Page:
SFF @ Casula Powerhouse

Sydney Film Festival’s popular series of screenings at Casula Powerhouse Arts Centre returns for a fourth year, bigger, better and bolder than ever!

Every month from February-November you can experience the best in festival-quality features and documentaries, specially selected for Casula Powerhouse by the Sydney Film Festival programming team.

From greatest hits of previous festivals, to films that they really would’ve liked to have shown (but couldn’t for one reason or another…it’s complicated sometimes!), you will experience cinema way beyond what you’ll ever find in a multiplex.

And from 10-18 June the offering becomes even more exciting, when the 2017 Sydney Film Festival moves in to show five films at Casula as part of the hundreds of screenings we host all across the city.  

Better still, at any or all of these 14 screenings, you can add on a fantastic meal created especially for each event by the brand-new Head Chef at Bellbird, Casula Powerhouse’s in-house bistro.
 

Viceroy's House

Sunday 14 May | 11am | $17.50 Adult, $14.50 Concession, $11.50 Under 16 | Book tickets here, call 02 9824 1121 or email reception@casualpowerhouse.com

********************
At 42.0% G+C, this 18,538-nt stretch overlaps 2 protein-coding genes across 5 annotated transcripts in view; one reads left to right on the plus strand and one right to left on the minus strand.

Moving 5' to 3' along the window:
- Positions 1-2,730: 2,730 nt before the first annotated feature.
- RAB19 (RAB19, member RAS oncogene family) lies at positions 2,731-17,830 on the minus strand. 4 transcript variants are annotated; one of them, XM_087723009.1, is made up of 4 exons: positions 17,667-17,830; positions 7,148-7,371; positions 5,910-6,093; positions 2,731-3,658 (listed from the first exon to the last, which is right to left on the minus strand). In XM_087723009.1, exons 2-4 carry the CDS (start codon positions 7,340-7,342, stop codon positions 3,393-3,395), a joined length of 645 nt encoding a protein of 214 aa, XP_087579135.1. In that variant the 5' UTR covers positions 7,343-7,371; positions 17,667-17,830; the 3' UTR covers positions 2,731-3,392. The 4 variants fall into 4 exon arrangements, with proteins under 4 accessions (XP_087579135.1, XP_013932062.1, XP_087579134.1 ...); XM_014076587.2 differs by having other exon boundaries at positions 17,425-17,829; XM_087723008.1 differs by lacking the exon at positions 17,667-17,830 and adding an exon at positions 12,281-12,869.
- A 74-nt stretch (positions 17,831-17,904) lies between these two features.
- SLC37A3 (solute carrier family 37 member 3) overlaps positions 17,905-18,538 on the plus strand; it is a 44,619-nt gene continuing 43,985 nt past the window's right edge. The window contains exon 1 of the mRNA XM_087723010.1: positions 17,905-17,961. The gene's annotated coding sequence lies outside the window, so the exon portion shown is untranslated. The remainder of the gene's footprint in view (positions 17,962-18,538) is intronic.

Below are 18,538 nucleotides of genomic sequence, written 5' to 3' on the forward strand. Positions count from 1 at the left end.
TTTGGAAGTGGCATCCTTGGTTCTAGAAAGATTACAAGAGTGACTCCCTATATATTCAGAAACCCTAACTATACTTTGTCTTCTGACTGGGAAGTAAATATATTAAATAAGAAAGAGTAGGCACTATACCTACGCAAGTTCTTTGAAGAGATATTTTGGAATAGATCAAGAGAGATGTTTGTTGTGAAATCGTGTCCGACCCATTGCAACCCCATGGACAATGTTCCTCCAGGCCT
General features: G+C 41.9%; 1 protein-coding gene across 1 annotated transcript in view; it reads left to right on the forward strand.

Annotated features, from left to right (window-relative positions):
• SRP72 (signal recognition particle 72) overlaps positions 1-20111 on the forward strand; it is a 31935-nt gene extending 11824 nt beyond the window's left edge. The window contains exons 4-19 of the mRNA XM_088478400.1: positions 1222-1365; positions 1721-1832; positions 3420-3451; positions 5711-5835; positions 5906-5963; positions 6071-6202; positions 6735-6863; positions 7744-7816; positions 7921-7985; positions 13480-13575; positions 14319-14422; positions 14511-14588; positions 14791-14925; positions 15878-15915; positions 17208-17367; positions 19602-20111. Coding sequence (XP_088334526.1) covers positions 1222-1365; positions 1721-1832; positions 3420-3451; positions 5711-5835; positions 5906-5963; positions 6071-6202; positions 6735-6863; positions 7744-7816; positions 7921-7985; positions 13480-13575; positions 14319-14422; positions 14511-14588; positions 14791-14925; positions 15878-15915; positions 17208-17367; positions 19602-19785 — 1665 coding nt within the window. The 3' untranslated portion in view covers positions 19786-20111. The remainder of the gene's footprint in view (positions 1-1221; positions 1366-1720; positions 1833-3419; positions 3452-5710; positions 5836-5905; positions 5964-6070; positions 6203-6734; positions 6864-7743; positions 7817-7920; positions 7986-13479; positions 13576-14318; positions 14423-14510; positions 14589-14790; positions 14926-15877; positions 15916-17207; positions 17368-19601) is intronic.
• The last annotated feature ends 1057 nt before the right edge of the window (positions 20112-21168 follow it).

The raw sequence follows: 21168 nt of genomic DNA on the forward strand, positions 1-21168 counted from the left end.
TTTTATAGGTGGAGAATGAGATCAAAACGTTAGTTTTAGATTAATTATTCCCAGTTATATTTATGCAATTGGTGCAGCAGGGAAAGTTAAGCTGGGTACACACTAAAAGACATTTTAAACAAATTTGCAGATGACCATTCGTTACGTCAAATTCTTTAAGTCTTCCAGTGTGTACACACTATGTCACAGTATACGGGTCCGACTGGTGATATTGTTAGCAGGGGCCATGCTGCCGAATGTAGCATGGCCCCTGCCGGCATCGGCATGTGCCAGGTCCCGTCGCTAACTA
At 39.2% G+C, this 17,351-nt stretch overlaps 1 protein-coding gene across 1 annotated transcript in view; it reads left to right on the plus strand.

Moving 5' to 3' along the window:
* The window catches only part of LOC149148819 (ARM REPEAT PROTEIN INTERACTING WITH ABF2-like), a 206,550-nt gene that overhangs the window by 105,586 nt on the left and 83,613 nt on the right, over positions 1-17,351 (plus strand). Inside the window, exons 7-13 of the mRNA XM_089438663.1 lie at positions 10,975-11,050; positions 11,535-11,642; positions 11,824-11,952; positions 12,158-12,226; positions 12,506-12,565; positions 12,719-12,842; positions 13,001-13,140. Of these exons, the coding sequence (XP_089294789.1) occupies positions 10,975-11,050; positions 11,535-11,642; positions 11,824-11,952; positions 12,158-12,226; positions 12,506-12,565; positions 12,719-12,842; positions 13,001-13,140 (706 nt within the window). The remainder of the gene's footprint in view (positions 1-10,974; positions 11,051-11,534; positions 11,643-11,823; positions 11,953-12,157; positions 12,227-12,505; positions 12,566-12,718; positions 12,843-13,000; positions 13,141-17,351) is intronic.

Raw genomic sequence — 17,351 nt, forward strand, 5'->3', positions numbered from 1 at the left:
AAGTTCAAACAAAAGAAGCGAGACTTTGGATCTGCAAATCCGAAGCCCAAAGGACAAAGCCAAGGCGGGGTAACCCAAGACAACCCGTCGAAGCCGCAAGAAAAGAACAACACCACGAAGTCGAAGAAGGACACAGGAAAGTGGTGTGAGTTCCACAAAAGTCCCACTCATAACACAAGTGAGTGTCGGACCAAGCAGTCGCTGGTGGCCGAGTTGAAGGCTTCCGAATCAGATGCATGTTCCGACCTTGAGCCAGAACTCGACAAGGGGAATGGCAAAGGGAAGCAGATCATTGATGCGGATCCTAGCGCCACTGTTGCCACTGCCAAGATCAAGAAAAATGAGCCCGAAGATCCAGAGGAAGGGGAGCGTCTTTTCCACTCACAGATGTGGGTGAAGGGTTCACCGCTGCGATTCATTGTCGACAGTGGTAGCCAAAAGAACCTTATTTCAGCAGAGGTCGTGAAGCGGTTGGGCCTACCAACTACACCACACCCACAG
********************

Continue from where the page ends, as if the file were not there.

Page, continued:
Viceroy's House is a historical drama about the rocky transition from British India to independence. The Viceroy’s House in Delhi was the home of the British rulers of India. For 6 months in 1947, Lord Mountbatten, great grandson of Queen Victoria, assumed the post of the last Viceroy, charged with handing India back to its people after 300 years of British colonialism. Mountbatten, his wife (played by Gillain Anderson) and daughter lived with 500 Hindu, Muslim and Sikh servants.

The film examines the reverberations of this political upheaval through the romance between a young Hindu servant and his intended Muslim bride. Viceroy’s House is a film that is both epic and intimate, with an inspirational message that celebrates tolerance, and examines our moral responsibility towards migrants fleeing violence for a better life. It is a story that is deeply personal to the film’s director Gurinder Chadha, whose own family was caught up in the tragic events that unfolded as the Raj came to an end.

Selected for Berlin Film Festival, 2017